I would not let them [the hospital] keep me over-night. I had no health insurance, and a horse has got to eat! I had them call my good friend Robin, who came to the hospital to take me home and nurse me. She would tell me later how delirious I had been, and how she had nearly returned me to the place I had been so adamant about leaving!

After a week or so, I could move around without too much pain, so, decided to celebrate being alive by entering the Leadville 100. I had run a 22 1/2 hour Leadville some six years earlier, gotten 10th place while running very cautiously because of not running for the couple of months between the Western States 100 and Leadville. I had run over a cliff at a switch-back early-on during the Western States 100 mile run, seriously spraining an ankle, and ran on it until the doctor made me stop at the 85 mile point, when I could barely pick up my elephant-like swollen foot to step on the scale to be weighed. The following year, I had been in the very best cardiovascular condition of my life, having run 170 mile weeks and winning a couple of fifty milers, so, had gone for it at Leadville, only to suffer a stress fracture in my tibia and tendon damage from running too much and too hard on my bum left ankle, having to retire at the half-way point. After that run of assorted foot injuries and disappointments, I had stopped racing all together and had cut back quite a lot on my running

Here I was, five years later, with a good month to train, ready to celebrate my good fortune of being alive.

That '93 Leadville run was when the three Tarahumara of Mexico's Sierra Madre mountains and deep canyon country had traveled north to literally run for food. There had been a severe drought in their homeland, people were hungry, malnutrition was rampant among the children; they were starving. The Tarahumara people were cursed with an extremely high infant mortality rate. The Tarahumara runners had been promised bulk food for their villages if they would travel with a 'gringo' sponsor up to the states to run, so they did.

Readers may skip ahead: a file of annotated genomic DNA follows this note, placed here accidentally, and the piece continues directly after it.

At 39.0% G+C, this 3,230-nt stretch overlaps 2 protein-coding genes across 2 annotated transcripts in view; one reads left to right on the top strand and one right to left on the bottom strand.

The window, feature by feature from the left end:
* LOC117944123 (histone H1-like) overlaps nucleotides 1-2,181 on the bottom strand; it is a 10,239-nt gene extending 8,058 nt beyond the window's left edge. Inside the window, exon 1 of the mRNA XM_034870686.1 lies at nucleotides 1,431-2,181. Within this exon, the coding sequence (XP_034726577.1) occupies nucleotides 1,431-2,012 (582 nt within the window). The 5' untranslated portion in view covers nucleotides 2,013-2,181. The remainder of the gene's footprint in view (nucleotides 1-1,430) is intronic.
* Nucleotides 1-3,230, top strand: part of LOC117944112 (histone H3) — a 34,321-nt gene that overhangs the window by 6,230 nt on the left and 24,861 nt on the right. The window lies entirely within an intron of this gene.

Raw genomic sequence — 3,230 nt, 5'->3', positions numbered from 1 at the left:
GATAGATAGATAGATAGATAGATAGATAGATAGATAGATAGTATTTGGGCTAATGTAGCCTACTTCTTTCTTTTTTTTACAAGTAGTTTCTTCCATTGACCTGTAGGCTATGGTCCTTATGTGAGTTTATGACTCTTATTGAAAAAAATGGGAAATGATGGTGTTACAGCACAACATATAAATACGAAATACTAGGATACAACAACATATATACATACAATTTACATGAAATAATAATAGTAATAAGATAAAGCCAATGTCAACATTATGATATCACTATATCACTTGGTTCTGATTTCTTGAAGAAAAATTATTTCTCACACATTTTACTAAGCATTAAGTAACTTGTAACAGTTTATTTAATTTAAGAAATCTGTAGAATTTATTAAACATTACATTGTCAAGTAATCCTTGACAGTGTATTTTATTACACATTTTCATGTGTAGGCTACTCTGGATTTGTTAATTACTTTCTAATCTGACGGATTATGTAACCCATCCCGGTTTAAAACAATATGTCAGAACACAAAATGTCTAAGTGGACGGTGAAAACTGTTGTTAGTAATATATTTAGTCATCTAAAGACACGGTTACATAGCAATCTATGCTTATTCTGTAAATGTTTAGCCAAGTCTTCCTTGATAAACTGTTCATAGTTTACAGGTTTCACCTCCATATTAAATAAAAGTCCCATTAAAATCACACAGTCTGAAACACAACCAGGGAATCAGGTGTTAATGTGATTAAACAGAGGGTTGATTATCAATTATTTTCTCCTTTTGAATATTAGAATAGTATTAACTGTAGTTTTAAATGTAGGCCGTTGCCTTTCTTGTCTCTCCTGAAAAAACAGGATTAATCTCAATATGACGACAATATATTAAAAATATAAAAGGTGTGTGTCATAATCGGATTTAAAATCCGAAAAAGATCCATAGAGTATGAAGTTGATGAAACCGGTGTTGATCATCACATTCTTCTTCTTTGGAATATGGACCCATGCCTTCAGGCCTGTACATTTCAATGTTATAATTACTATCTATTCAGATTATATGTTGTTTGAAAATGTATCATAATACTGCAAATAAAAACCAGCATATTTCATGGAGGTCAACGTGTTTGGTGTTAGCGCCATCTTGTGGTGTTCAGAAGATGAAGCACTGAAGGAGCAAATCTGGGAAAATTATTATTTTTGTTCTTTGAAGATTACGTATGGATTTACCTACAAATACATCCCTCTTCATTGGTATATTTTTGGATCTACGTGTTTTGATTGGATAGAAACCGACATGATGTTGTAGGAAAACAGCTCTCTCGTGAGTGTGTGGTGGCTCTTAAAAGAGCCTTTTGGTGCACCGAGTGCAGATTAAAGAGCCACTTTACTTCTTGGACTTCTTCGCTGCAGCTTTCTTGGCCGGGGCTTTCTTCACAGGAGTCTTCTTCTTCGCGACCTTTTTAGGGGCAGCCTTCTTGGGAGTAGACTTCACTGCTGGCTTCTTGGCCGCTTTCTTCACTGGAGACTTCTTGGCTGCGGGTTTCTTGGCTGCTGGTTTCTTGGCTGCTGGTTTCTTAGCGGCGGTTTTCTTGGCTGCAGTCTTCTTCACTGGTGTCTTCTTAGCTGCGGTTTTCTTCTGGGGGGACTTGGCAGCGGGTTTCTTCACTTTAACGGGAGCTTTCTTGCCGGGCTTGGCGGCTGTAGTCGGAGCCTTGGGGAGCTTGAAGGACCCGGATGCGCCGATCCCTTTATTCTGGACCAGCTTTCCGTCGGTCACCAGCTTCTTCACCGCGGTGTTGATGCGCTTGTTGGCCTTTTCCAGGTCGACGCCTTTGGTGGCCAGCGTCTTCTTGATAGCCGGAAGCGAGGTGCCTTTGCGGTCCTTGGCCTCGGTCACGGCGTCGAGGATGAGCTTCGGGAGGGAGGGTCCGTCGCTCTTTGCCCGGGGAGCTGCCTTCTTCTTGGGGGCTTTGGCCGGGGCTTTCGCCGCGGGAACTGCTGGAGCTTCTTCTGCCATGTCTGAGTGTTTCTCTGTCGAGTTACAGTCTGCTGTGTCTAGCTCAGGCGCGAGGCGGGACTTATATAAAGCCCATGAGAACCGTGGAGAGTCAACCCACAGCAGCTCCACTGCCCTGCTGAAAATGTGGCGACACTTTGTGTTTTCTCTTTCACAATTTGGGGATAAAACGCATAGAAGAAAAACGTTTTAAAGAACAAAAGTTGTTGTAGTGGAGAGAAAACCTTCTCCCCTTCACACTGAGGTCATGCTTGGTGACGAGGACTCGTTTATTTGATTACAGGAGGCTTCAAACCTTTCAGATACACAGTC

While running that year's 100 mile race in the mountains of Colorado, I ran very cautiously, and smoothly for the most part, having some friendly interaction on the trail with old Victoriano, the 55 year old Raramuri who had started slowly and gradually gained ground, moving as smoothly and gracefully as the afternoon storm clouds on a typical Rocky Mountain summer day, passing the rest of the runners to win the race. Cirrildo, who was from the same village, finished in second place, and Manuel Luna finished in fifth place. I got 28th, in not too bad of a time of a little over 24 hours. I was happy enough considering how I had felt a month earlier.